Stink bug may meet its match in tiny wasp

The spread of a non-stinging Asian wasp has U.S. scientists hopeful that it could control the crop-destroying brown marmorated stink bug.
Dan Wheat

Capital Press

Published on October 23, 2015 10:21AM

Elijah Talamas/USDA ARSA Trissolcus japonicus wasp emerges from a brown marmorated stink bug egg. Scientists hope the wasp will help control the stink bug in the U.S.

Elijah Talamas/USDA ARSA Trissolcus japonicus wasp emerges from a brown marmorated stink bug egg. Scientists hope the wasp will help control the stink bug in the U.S.

WENATCHEE, Wash. — Scientists hope the discovery of the spread of a natural predator may help control the brown marmorated stink bug.

Trissoicus japonicus, a non-stinging Asian wasp, was found Aug. 14 and again Sept. 23 in a trap in a public park in Vancouver, Wash.

The trap was part of an effort by the Washington State University Tree Fruit Research and Extension Center in Wenatchee to find natural combatants to the brown marmorated stink bug.

Josh Milnes, a field technician in Vancouver for the center, found two small clusters of the wasps. They were verified by USDA research entomologist Elijah Talamas in Washington, D.C., said Elizabeth Beers, WSUTFREC entomologist in Wenatchee and Milnes’ supervisor.

Beers is part of a nationwide team of 52 scientists from 10 institutions working to control the stink bug.

“We did not expect to find this wasp here and are very excited. In the insect world, we struck it rich,” Beers said.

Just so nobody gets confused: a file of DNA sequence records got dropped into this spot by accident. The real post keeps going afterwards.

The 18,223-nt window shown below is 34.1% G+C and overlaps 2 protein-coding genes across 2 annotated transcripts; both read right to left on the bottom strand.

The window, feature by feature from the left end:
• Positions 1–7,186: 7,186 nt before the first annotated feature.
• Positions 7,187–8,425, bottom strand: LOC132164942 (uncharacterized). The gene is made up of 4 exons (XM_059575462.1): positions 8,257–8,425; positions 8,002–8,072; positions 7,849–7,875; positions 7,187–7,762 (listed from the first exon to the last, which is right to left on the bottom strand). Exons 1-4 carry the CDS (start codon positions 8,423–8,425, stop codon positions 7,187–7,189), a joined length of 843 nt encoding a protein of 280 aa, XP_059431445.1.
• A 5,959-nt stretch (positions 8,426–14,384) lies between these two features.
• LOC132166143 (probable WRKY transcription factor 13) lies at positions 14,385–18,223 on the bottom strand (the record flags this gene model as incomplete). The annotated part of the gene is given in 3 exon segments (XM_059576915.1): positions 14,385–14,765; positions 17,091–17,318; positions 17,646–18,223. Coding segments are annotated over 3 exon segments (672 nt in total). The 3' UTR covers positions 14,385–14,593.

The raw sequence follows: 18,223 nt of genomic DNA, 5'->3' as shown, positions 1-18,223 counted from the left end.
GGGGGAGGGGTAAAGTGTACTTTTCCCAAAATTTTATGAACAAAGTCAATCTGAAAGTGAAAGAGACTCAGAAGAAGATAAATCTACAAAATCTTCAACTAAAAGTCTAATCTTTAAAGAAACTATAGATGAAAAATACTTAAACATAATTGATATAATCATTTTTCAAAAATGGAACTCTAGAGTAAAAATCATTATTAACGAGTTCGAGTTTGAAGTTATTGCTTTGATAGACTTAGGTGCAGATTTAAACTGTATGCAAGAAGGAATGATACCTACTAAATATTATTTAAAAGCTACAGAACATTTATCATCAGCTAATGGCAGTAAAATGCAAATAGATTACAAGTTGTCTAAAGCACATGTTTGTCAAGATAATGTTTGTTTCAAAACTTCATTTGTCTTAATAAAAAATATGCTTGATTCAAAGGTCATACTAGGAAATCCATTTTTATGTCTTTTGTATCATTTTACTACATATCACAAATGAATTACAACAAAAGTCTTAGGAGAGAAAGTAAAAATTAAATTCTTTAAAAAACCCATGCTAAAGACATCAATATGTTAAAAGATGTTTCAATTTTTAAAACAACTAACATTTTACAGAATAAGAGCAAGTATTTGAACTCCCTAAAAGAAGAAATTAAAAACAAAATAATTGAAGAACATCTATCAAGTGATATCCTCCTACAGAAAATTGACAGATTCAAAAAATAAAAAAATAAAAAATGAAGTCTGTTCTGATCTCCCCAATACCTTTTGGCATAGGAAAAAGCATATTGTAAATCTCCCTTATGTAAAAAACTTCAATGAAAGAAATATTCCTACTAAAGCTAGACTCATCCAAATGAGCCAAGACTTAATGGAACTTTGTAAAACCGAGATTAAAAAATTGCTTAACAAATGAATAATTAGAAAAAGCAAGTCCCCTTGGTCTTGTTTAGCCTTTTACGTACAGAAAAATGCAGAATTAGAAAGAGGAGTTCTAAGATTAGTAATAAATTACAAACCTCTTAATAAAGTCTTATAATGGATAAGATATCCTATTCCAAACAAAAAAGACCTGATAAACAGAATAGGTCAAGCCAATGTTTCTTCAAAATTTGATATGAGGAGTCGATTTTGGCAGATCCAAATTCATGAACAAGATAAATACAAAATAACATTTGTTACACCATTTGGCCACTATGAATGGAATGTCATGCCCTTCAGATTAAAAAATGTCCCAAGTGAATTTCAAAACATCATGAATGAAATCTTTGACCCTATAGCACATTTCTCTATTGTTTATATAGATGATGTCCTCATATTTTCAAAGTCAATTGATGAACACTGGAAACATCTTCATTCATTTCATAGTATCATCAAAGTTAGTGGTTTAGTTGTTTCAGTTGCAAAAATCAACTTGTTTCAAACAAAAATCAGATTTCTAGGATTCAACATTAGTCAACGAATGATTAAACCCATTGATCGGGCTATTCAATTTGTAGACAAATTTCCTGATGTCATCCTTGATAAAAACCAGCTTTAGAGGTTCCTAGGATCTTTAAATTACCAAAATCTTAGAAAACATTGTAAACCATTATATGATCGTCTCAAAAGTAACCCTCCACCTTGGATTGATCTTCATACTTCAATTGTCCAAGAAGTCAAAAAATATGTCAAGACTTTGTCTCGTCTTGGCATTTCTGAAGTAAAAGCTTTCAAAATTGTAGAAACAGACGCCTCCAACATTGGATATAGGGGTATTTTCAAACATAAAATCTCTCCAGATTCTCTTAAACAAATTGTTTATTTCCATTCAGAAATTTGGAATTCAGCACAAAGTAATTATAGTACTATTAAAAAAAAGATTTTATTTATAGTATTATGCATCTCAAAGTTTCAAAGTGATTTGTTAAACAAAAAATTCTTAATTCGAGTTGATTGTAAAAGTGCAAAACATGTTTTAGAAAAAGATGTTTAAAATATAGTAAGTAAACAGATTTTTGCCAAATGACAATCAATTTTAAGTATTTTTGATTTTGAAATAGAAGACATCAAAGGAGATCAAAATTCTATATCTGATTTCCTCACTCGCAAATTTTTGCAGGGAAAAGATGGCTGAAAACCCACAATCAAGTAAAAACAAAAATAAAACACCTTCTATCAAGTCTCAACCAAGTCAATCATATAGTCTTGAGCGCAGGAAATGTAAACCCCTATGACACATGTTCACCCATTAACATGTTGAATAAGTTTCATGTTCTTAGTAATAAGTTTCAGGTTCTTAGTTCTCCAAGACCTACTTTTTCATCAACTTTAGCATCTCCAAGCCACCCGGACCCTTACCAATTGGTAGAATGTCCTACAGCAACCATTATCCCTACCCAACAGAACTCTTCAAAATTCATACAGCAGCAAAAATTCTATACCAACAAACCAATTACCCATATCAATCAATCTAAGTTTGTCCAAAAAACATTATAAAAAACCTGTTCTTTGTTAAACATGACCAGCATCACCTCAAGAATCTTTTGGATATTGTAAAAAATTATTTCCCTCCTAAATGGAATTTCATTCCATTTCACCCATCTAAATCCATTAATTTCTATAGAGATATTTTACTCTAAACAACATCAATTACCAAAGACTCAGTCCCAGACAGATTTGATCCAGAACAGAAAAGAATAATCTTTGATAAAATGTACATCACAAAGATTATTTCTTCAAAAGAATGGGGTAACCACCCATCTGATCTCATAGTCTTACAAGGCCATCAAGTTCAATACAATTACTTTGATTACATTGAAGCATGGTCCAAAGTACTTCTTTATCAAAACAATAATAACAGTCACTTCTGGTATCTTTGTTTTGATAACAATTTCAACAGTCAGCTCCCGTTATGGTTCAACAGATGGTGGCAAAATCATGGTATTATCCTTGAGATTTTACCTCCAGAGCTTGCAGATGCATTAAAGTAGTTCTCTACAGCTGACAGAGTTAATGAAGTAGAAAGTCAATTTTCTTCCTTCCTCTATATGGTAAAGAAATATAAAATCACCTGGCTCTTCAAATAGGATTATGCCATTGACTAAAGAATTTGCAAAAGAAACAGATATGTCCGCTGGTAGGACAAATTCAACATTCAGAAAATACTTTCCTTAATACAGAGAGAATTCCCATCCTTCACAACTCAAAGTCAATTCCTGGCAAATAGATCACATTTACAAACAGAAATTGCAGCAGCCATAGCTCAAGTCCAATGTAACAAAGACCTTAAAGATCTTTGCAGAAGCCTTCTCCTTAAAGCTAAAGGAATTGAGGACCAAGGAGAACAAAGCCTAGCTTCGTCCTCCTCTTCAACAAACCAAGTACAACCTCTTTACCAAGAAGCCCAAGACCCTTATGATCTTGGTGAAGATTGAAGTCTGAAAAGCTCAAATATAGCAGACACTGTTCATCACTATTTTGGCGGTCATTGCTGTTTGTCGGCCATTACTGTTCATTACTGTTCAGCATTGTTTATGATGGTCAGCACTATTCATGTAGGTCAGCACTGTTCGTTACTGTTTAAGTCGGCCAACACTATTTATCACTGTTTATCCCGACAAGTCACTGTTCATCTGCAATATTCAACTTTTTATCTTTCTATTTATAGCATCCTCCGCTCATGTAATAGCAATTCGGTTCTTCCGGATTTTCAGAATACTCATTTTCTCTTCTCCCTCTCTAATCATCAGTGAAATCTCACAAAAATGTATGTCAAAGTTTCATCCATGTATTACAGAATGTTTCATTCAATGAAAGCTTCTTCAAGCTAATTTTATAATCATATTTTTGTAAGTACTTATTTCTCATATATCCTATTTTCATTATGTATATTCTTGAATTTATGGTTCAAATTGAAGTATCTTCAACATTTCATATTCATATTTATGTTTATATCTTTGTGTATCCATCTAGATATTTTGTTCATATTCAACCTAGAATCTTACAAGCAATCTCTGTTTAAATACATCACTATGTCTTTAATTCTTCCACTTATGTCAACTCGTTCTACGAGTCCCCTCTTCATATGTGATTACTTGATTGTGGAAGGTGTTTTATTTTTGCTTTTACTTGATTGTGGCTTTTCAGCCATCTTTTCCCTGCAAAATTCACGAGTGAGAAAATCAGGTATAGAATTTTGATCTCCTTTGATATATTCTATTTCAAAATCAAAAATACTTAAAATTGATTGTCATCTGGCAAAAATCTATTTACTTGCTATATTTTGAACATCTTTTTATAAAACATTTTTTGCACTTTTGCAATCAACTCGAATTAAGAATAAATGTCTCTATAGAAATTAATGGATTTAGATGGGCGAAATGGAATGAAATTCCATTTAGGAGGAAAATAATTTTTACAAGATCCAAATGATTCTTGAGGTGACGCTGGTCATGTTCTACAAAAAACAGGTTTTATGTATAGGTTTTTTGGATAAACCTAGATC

Since 2007, USDA has been studying T. japonicus in quarantine laboratories to determine if it can be released to destroy the brown marmorated stink bug, also from Asia, without harming native stink bug species beneficial to crops.

Tracy Leskey, USDA entomologist in West Virginia and leader of the national stink bug team, said the discovery may be a biological-control game-changer.

T. japonicus wasps clusters have been found in Maryland and Virginia in the past two years and the fact that they’ve shown up 3,000 miles away in Washington state shows the wasp is deploying for attack, Leskey said.

The discovery also suggests the wasp was accidentally brought to the United States multiple times, much like the stink bug, she said.

The stink bug has caused millions of dollars in damage to fruit orchards in the Mid-Atlantic region since it was discovered in Pennsylvania less than two decades ago. It was discovered in Portland, Ore., in 2004 and is becoming a problem in berries, vineyards and other crops in the Willamette Valley.

It was found in Yakima, Wash., in 2012 and is feared for its potential destruction of apples, pears and cherries.

WSU scientists have been alarmed because only broad-spectrum pesticides have worked against the stink bug. Those pesticides also disrupt Integrated Pest Management programs of biological control.

The T. japonicus wasps found by Milnes were destroying brown marmorated stink bug eggs, Beers said.

The female T. japonicus wasps, no bigger than a typed comma, lay eggs inside clusters of stink bug eggs. After a wasp egg hatches, the larva eats the stink bug egg host, “killing it in the process and then bursting out as an adult wasp,” Beers said.

T. japonicus has not eradicated the brown marmorated stink bug in Asia but appears to be one of the more effective parasitoids, Beers said.

“What we can hope for is that it will keep the ambient population of brown marmorated stink bug down so we won’t have the huge buildup like we’ve seen on the East Coast,” she said.

Kim Hoelmer, a USDA research entomologist studying T. japonicus in a quarantine lab in Delaware, said lab research will continue and scientists will monitor the wasp’s natural spread.

“We don’t want to introduce a non-native wasp that kills native stink bugs beneficial to our crops,” he said. “So far, however, the research looks promising that this tiny prizefighter favors the brown marmorated variety.”


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